FDA gives Akebia glimmer of hope for rejected CKD-related anemia drug

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FDA

FDA gives Akebia glimmer of hope for rejected CKD-related anemia drug

Published: May 30, 2023

By Rosemary Scott

BioSpace

Akebia Therapeutics scored a long-awaited win Tuesday when it announced the FDA has granted a path forward for vadadustat in anemia associated with chronic kidney disease in dialysis-dependent patients, which will not require the company to submit new data. 

The news came as part of a response from the FDA’s Office of New Drugs regarding Akebia’s appeal for the agency to reconsider its March 2022 rejection of vadadustat. 

Though the FDA again rejected Akebia’s Formal Dispute Resolution Request, CEO John Butler said in a conference call Tuesday that the recent decision came after the company submitted additional analyses of the data during the appeal process.

Despite being approved in 33 countries, the FDA originally denied Akebia’s New Drug Application (NDA) for vadadustat due to safety concerns, including thromboembolic events and the risk of drug-induced liver injury. The agency also stated the data did not support a favorable benefit-risk assessment of vadadustat for dialysis and non-dialysis patients. At the time, the FDA said Akebia would need to conduct additional trials before it would consider another NDA. 

The new version of the NDA would target CKD patients on dialysis and would involve adding the risk for heart or liver-related side effects to the medicine’s labeling. The NDA will also include post-approval data from Japan, “where tens of thousands of Japanese patients with CKD have been exposed to vadadustat to date,” according to Akebia’s press release.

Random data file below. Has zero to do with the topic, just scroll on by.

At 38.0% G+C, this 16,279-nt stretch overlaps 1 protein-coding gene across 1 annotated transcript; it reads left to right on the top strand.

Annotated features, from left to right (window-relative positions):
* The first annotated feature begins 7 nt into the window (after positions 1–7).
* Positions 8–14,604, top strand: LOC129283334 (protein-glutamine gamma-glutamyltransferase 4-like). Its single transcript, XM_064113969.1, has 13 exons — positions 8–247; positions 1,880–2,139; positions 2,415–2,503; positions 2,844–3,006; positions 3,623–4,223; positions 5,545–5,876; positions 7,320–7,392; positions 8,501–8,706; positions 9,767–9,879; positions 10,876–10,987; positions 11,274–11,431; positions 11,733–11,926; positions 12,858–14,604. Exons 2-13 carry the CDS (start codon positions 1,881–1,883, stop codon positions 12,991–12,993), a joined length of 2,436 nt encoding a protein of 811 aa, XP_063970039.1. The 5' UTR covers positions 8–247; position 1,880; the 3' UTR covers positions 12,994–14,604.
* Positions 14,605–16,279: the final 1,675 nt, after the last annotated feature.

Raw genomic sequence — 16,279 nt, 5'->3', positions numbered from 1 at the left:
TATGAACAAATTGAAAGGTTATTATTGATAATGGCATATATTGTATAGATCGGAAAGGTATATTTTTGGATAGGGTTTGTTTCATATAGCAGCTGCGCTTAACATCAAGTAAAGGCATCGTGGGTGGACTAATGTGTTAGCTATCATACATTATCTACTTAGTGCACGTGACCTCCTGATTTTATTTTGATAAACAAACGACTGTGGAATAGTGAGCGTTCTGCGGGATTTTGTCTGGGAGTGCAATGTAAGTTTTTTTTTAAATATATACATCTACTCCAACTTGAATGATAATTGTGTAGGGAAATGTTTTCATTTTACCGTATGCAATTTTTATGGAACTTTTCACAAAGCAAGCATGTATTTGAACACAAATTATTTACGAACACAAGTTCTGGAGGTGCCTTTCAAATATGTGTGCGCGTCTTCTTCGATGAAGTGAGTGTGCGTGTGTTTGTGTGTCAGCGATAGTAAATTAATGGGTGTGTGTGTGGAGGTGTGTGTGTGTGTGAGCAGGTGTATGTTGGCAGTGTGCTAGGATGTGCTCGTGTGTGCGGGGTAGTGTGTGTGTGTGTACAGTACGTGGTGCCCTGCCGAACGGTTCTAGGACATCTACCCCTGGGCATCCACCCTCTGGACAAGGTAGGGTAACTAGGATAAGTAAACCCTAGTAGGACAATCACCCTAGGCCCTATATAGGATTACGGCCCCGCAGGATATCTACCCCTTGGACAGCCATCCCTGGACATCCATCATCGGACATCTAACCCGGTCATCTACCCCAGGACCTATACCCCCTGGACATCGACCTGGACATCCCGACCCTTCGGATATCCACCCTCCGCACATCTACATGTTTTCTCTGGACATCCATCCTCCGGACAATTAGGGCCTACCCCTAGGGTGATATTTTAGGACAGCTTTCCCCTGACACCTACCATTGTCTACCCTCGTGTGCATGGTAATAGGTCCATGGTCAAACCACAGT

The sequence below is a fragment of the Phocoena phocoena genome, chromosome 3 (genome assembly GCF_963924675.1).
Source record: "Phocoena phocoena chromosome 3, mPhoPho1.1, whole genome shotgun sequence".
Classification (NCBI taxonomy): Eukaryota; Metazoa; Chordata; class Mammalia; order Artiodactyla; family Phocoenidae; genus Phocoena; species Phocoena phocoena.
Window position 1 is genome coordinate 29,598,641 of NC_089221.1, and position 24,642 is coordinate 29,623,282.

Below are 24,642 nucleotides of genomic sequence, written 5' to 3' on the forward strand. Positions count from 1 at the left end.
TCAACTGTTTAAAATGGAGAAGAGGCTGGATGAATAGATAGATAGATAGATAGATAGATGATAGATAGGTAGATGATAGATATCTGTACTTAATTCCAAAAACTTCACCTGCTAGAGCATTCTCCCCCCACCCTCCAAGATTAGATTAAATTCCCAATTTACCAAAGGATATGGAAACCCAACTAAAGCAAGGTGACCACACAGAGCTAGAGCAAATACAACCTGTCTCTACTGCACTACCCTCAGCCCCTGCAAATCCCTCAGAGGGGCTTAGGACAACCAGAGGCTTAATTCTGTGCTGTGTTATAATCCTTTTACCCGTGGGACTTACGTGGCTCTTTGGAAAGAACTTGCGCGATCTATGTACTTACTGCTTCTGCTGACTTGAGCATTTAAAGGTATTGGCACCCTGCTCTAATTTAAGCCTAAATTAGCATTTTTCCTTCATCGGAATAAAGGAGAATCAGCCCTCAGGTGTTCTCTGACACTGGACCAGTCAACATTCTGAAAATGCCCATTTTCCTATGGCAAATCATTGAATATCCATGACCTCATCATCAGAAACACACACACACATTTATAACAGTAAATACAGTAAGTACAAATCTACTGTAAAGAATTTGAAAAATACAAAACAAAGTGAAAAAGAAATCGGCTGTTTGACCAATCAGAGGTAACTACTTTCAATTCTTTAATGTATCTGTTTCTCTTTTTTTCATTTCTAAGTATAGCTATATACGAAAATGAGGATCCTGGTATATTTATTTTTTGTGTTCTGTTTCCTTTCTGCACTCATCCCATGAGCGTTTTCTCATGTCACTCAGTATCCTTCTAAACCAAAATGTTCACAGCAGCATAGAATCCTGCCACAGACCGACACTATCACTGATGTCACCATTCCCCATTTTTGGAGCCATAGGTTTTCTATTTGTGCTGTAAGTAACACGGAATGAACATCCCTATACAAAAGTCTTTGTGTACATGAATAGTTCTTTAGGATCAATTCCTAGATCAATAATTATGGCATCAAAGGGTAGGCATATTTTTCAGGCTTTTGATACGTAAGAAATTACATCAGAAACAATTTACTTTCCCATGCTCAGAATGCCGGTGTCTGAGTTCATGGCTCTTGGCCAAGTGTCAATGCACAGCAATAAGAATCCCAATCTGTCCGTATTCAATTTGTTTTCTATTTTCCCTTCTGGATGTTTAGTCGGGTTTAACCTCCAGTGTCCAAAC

The road has been anything but smooth for Akebia in the year since the agency denied the NDA. One week after the FDA’s decision, the company announced plans to lay off 42% of its workforce. A few months later, Akebia saw its partnership with Otsuka Pharmaceuticals, the company that originally helped it develop vadadustat, come to an abrupt halt, causing its stock to plummet. 

Per the agency’s suggestion, Akebia stated it plans to meet with the FDA as soon as possible and expects to file a new application in the second half of 2023. The company anticipates the FDA will conduct a 6-month review following the resubmission.

“We are extremely pleased with this outcome,” Butler said in a statement. “Our team will quickly prepare for a Type A meeting with the Division and, in parallel, continue to prepare our resubmission.”

Rosemary Scott is a content editor at BioSpace, focusing on the job market and career development for professionals in the life sciences. You can reach her at [email protected] and on LinkedIn.

Source: BioSpace